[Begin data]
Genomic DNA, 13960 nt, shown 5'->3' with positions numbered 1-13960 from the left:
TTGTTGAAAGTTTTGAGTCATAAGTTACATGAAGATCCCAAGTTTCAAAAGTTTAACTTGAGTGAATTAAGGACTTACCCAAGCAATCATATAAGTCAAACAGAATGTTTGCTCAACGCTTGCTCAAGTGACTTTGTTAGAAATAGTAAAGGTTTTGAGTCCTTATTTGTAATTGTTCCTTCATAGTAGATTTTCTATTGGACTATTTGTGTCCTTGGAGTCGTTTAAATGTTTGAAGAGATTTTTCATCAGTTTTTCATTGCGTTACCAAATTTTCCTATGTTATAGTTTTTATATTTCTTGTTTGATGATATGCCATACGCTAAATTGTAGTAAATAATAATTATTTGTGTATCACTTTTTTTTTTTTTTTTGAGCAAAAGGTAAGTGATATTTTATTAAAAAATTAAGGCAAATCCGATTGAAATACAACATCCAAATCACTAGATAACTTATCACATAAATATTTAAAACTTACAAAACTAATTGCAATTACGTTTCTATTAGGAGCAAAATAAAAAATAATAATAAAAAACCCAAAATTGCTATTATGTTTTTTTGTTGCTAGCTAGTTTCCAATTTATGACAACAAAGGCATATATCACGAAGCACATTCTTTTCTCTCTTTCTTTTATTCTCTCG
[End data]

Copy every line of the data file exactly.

Genomic DNA, 13960 nt, shown 5'->3' with positions numbered 1-13960 from the left:
TTGTTGAAAGTTTTGAGTCATAAGTTACATGAAGATCCCAAGTTTCAAAAGTTTAACTTGAGTGAATTAAGGACTTACCCAAGCAATCATATAAGTCAAACAGAATGTTTGCTCAACGCTTGCTCAAGTGACTTTGTTAGAAATAGTAAAGGTTTTGAGTCCTTATTTGTAATTGTTCCTTCATAGTAGATTTTCTATTGGACTATTTGTGTCCTTGGAGTCGTTTAAATGTTTGAAGAGATTTTTCATCAGTTTTTCATTGCGTTACCAAATTTTCCTATGTTATAGTTTTTATATTTCTTGTTTGATGATATGCCATACGCTAAATTGTAGTAAATAATAATTATTTGTGTATCACTTTTTTTTTTTTTTTTGAGCAAAAGGTAAGTGATATTTTATTAAAAAATTAAGGCAAATCCGATTGAAATACAACATCCAAATCACTAGATAACTTATCACATAAATATTTAAAACTTACAAAACTAATTGCAATTACGTTTCTATTAGGAGCAAAATAAAAAATAATAATAAAAAACCCAAAATTGCTATTATGTTTTTTTGTTGCTAGCTAGTTTCCAATTTATGACAACAAAGGCATATATCACGAAGCACATTCTTTTCTCTCTTTCTTTTATTCTCTCG